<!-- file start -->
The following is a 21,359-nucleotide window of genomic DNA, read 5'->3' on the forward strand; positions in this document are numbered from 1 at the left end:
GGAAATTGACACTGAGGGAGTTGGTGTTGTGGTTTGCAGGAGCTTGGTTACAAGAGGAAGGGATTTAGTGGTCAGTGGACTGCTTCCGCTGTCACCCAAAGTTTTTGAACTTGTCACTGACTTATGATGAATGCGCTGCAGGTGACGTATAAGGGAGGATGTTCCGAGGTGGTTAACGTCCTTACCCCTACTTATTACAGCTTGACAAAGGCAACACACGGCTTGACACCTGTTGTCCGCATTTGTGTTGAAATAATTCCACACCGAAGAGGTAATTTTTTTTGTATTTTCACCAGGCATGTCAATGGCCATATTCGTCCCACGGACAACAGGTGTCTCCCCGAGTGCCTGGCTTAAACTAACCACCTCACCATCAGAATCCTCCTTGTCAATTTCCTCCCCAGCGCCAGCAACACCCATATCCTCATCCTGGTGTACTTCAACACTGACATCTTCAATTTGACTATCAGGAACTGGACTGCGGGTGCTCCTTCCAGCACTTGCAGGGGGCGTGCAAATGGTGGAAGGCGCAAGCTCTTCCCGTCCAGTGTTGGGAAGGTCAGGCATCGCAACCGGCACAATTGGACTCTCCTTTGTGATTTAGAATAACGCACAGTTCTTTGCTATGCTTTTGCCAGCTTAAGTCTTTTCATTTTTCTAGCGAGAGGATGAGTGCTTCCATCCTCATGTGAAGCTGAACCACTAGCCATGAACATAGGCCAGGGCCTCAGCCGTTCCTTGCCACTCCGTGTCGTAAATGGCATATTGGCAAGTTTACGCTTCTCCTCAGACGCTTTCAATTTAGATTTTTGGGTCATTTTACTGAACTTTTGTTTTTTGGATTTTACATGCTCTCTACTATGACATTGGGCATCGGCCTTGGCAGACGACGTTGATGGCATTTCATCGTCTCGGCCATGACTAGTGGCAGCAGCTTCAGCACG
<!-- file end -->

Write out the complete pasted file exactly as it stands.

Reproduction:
The following is a 21,359-nucleotide window of genomic DNA, read 5'->3' on the forward strand; positions in this document are numbered from 1 at the left end:
GGAAATTGACACTGAGGGAGTTGGTGTTGTGGTTTGCAGGAGCTTGGTTACAAGAGGAAGGGATTTAGTGGTCAGTGGACTGCTTCCGCTGTCACCCAAAGTTTTTGAACTTGTCACTGACTTATGATGAATGCGCTGCAGGTGACGTATAAGGGAGGATGTTCCGAGGTGGTTAACGTCCTTACCCCTACTTATTACAGCTTGACAAAGGCAACACACGGCTTGACACCTGTTGTCCGCATTTGTGTTGAAATAATTCCACACCGAAGAGGTAATTTTTTTTGTATTTTCACCAGGCATGTCAATGGCCATATTCGTCCCACGGACAACAGGTGTCTCCCCGAGTGCCTGGCTTAAACTAACCACCTCACCATCAGAATCCTCCTTGTCAATTTCCTCCCCAGCGCCAGCAACACCCATATCCTCATCCTGGTGTACTTCAACACTGACATCTTCAATTTGACTATCAGGAACTGGACTGCGGGTGCTCCTTCCAGCACTTGCAGGGGGCGTGCAAATGGTGGAAGGCGCAAGCTCTTCCCGTCCAGTGTTGGGAAGGTCAGGCATCGCAACCGGCACAATTGGACTCTCCTTTGTGATTTAGAATAACGCACAGTTCTTTGCTATGCTTTTGCCAGCTTAAGTCTTTTCATTTTTCTAGCGAGAGGATGAGTGCTTCCATCCTCATGTGAAGCTGAACCACTAGCCATGAACATAGGCCAGGGCCTCAGCCGTTCCTTGCCACTCCGTGTCGTAAATGGCATATTGGCAAGTTTACGCTTCTCCTCAGACGCTTTCAATTTAGATTTTTGGGTCATTTTACTGAACTTTTGTTTTTTGGATTTTACATGCTCTCTACTATGACATTGGGCATCGGCCTTGGCAGACGACGTTGATGGCATTTCATCGTCTCGGCCATGACTAGTGGCAGCAGCTTCAGCACG